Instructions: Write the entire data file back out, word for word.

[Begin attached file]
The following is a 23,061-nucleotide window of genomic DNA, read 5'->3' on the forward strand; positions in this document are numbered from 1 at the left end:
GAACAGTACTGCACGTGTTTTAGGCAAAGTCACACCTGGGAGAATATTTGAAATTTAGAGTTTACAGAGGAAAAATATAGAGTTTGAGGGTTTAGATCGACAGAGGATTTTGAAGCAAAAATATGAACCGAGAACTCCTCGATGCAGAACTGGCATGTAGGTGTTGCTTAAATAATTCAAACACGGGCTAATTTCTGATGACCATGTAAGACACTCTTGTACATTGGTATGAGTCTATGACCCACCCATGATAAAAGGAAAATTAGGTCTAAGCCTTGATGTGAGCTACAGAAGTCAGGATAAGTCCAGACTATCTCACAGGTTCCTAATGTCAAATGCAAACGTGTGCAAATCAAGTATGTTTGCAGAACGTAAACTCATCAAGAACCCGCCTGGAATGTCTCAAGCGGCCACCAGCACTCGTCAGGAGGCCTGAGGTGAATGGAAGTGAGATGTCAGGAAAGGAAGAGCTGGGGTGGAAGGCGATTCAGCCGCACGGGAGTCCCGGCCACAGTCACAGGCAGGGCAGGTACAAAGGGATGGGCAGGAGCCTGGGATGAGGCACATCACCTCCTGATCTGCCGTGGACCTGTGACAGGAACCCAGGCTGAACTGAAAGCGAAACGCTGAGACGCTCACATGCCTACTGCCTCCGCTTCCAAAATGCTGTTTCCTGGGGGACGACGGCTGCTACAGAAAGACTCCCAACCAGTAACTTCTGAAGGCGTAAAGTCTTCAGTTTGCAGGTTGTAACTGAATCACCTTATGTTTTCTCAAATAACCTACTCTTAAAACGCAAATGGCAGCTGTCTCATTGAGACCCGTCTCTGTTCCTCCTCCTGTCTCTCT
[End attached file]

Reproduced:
The following is a 23,061-nucleotide window of genomic DNA, read 5'->3' on the forward strand; positions in this document are numbered from 1 at the left end:
GAACAGTACTGCACGTGTTTTAGGCAAAGTCACACCTGGGAGAATATTTGAAATTTAGAGTTTACAGAGGAAAAATATAGAGTTTGAGGGTTTAGATCGACAGAGGATTTTGAAGCAAAAATATGAACCGAGAACTCCTCGATGCAGAACTGGCATGTAGGTGTTGCTTAAATAATTCAAACACGGGCTAATTTCTGATGACCATGTAAGACACTCTTGTACATTGGTATGAGTCTATGACCCACCCATGATAAAAGGAAAATTAGGTCTAAGCCTTGATGTGAGCTACAGAAGTCAGGATAAGTCCAGACTATCTCACAGGTTCCTAATGTCAAATGCAAACGTGTGCAAATCAAGTATGTTTGCAGAACGTAAACTCATCAAGAACCCGCCTGGAATGTCTCAAGCGGCCACCAGCACTCGTCAGGAGGCCTGAGGTGAATGGAAGTGAGATGTCAGGAAAGGAAGAGCTGGGGTGGAAGGCGATTCAGCCGCACGGGAGTCCCGGCCACAGTCACAGGCAGGGCAGGTACAAAGGGATGGGCAGGAGCCTGGGATGAGGCACATCACCTCCTGATCTGCCGTGGACCTGTGACAGGAACCCAGGCTGAACTGAAAGCGAAACGCTGAGACGCTCACATGCCTACTGCCTCCGCTTCCAAAATGCTGTTTCCTGGGGGACGACGGCTGCTACAGAAAGACTCCCAACCAGTAACTTCTGAAGGCGTAAAGTCTTCAGTTTGCAGGTTGTAACTGAATCACCTTATGTTTTCTCAAATAACCTACTCTTAAAACGCAAATGGCAGCTGTCTCATTGAGACCCGTCTCTGTTCCTCCTCCTGTCTCTCT